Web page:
Romanian?! NO! ARMENIAN!!!
I don’t know the number of times while growing up that I would say, “Armenia” and the question back would be “Romania?” Or I would say I’m Armenian and they would think I had said Romanian. It was frustrating. Then the 1988 earthquake suddenly brought Armenia to the forefront of the news people now knew about Armenia but like any small country the average person does not know where to find Armenia on the map or any significant history about the country.
So, my friends who know I’m Armenian but don’t know much about Armenia here are thousands of years worth of history summarized into a couple of paragraphs.
|Yerevan with Mont Ararat in the background|
Yerevan (Armenian: Երևան or Երեւան, Armenian pronunciation: [jɛɾɛˈvɑn]) is the capital and largest city of Armenia and one of the world’s oldest continuously-inhabited cities. Situated along the Hrazdan River, Yerevan is the administrative, cultural, and industrial center of the country. It has been the capital since 1918, the thirteenth in the history of Armenia.
The history of Yerevan dates back to the 8th century BC, with the founding of the fortress of Erebuni in 782 BC by king Argishti I at the western extreme of the Ararat plain. After World War I, Yerevan became the capital of the Democratic Republic of Armenia as thousands of survivors of the Armenian Genocide settled in the area. The city expanded rapidly during the 20th century as Armenia became one of the fifteen republics in the Soviet Union. In fifty years, Yerevan was transformed from a town of a few thousand residents within the Russian Empire, to Armenia’s principal cultural, artistic, and industrial center, as well as becoming the seat of national government.
With the growth of the economy of the country, Yerevan has been undergoing major transformation as many parts of the city have been the recipient of new construction since the early 2000s, and retail outlets such as restaurants, shops and street cafes, which were rare during Soviet times, have multiplied.
In 2009, the population of Yerevan was estimated to be 1,111,300 people with the agglomeration around the city regrouping 1,245,700 people (2007 official estimate), more than a third of all the population of Armenia.
Yerevan was named the 2012 World Book Capital by UNESCO.Taken from Wikipedia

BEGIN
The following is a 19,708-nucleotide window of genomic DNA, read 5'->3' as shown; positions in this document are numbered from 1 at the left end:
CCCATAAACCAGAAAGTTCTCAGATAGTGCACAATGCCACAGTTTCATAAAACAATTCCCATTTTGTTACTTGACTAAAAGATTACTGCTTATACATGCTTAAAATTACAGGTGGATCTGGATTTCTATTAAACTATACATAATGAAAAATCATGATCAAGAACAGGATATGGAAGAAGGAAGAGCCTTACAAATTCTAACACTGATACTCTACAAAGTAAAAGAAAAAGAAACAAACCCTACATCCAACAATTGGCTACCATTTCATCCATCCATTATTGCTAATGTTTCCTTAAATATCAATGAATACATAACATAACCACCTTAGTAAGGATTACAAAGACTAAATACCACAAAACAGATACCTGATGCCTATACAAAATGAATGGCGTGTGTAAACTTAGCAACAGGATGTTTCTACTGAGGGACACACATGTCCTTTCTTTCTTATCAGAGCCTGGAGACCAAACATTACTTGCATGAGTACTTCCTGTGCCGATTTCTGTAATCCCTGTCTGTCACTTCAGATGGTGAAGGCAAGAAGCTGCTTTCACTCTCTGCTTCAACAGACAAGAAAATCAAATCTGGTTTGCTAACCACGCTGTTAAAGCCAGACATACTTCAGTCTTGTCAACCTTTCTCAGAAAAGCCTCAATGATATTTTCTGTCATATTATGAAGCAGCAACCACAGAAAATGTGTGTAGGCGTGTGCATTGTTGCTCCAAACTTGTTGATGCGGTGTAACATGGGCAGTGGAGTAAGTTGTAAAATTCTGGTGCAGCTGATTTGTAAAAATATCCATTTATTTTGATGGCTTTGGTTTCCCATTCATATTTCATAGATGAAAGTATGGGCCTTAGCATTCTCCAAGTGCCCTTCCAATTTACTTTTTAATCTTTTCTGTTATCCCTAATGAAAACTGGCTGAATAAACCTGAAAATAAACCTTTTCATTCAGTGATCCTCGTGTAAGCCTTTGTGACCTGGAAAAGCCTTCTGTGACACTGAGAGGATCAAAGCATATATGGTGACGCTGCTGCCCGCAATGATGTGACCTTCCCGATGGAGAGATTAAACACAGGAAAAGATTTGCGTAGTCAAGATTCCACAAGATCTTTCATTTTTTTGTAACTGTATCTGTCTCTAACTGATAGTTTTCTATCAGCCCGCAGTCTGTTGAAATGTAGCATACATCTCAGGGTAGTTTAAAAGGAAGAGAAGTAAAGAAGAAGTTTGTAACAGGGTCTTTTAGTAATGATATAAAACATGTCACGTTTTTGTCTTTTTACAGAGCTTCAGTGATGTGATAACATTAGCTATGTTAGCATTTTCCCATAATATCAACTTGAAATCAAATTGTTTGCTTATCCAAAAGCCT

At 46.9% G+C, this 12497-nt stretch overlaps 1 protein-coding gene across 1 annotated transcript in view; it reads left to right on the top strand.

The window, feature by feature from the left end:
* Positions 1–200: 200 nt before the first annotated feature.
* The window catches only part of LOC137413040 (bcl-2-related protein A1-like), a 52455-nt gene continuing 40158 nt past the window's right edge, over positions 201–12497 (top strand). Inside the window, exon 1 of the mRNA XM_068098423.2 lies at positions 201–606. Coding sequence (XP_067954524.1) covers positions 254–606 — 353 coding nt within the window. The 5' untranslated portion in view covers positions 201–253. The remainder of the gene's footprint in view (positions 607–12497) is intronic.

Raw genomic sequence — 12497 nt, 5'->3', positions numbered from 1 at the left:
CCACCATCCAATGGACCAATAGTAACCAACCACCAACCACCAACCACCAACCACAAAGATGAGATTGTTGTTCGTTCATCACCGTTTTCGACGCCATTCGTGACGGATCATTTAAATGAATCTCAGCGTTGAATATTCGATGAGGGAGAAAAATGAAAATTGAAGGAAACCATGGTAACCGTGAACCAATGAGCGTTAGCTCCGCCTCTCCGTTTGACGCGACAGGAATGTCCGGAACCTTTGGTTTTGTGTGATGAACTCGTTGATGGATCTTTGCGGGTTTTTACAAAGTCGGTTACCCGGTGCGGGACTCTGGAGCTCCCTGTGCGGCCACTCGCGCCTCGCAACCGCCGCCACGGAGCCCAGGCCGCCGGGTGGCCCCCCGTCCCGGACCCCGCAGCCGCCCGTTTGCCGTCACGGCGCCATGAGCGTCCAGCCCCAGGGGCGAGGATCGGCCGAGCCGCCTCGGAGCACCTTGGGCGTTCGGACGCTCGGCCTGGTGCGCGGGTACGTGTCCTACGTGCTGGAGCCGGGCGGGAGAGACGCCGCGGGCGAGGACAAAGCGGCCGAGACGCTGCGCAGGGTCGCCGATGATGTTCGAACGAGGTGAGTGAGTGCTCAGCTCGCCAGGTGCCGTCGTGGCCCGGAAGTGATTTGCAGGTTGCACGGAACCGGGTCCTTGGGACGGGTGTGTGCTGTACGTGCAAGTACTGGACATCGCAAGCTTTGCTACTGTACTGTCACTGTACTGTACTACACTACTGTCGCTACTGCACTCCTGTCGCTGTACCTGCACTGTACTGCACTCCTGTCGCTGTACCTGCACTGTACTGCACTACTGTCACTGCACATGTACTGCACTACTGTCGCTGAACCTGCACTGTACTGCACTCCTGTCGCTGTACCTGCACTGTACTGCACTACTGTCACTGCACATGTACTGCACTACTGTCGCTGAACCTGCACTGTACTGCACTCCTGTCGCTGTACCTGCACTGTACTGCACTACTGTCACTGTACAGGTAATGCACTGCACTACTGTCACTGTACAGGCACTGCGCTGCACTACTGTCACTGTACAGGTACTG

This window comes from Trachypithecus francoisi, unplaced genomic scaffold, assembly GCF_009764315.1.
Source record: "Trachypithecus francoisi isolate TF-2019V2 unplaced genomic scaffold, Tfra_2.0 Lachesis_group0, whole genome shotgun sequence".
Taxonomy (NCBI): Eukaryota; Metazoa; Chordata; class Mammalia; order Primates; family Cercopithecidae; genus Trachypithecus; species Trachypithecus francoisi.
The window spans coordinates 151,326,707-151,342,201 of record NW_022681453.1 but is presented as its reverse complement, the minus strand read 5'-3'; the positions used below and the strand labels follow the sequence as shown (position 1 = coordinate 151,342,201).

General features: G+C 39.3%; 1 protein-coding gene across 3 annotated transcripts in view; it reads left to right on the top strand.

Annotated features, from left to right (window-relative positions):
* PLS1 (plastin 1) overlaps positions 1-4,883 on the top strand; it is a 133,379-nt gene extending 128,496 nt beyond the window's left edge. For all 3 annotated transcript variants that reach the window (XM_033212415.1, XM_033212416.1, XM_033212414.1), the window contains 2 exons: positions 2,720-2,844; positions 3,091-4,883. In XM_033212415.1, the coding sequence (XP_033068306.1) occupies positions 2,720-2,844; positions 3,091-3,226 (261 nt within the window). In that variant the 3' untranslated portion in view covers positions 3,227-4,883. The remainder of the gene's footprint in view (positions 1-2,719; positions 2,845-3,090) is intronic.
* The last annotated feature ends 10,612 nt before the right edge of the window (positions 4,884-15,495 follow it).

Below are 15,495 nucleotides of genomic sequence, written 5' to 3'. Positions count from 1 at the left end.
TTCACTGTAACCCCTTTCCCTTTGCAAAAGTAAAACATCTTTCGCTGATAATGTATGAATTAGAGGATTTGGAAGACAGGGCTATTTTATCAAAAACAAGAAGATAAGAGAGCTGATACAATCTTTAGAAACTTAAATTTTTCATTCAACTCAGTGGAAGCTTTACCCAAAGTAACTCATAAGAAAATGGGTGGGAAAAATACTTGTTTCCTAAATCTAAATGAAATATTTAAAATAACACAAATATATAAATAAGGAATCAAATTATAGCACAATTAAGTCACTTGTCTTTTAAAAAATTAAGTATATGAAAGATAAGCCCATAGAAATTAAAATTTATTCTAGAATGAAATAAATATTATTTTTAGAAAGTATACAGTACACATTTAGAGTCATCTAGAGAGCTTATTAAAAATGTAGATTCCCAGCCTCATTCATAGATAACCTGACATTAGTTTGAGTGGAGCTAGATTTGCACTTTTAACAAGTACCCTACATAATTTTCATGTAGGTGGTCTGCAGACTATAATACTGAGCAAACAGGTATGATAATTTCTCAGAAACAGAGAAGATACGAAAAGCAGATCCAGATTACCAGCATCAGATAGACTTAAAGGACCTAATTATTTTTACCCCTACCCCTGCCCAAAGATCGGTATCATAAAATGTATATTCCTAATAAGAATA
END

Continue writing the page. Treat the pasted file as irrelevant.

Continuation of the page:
|Coat of Arms|
The Coat of Arms of the Republic of Armenia is as follows: On a shield, positioned in the center, Mount Ararat is represented with Noah’s Arch and the coats of arms of the four royal dynasties of the historical Armenia: from top to left – that of the Bargratunides, from top to right – that of the Arshakounides, from bottom to left – that of Artashesides, from bottom to right – that of the Rubenides. The shield is upheld by an eagle (on the left) and lion (on the right). There is a sword, as well as a branch of a tree, a bundle of spikes, a chain and a ribbon pictured below the shield. Golden is the main color of the Coat of Arms of the Republic of Armenia. The colors of the kingdoms of the historical Armenia are as follows: from top to left – red, from top to right – blue, from bottom to left – blue, from bottom to right – red, with orange-painted Mount Ararat positioned in the center on a shield. The foregoing colors emblematize the colors of the national flag of the Republic of Armenia.
|Tsitsernakaberd Genocide Memorial, Yerevan, Republic of Armenia|
Over the centuries Armenia was conquered by Greeks, Romans, Persians, Byzantines, Mongols, Arabs, Ottoman Turks, and Russian. From the 17th century through World War I major portions of Armenia were controlled by their most brutal invader, the Ottoman Turks, under whom they experienced discrimination, religious persecution, heavy taxation, and armed attacks. In response to Armenian nationalist stirrings, the Turks massacred thousands of Armenians in 1894 and 1896. The most horrific massacre took place in April 1915 during World War I, when the Turks ordered the deportation of the Armenian population to the deserts of Syria and Mesopotamia. According to the majority of historians, between 600,000 and 1.5 million Armenians were murdered or died of starvation. The Armenian massacre is considered the first genocide in the 20th century. Turkey denies that a genocide took place, and claims that a much smaller number died in a civil war.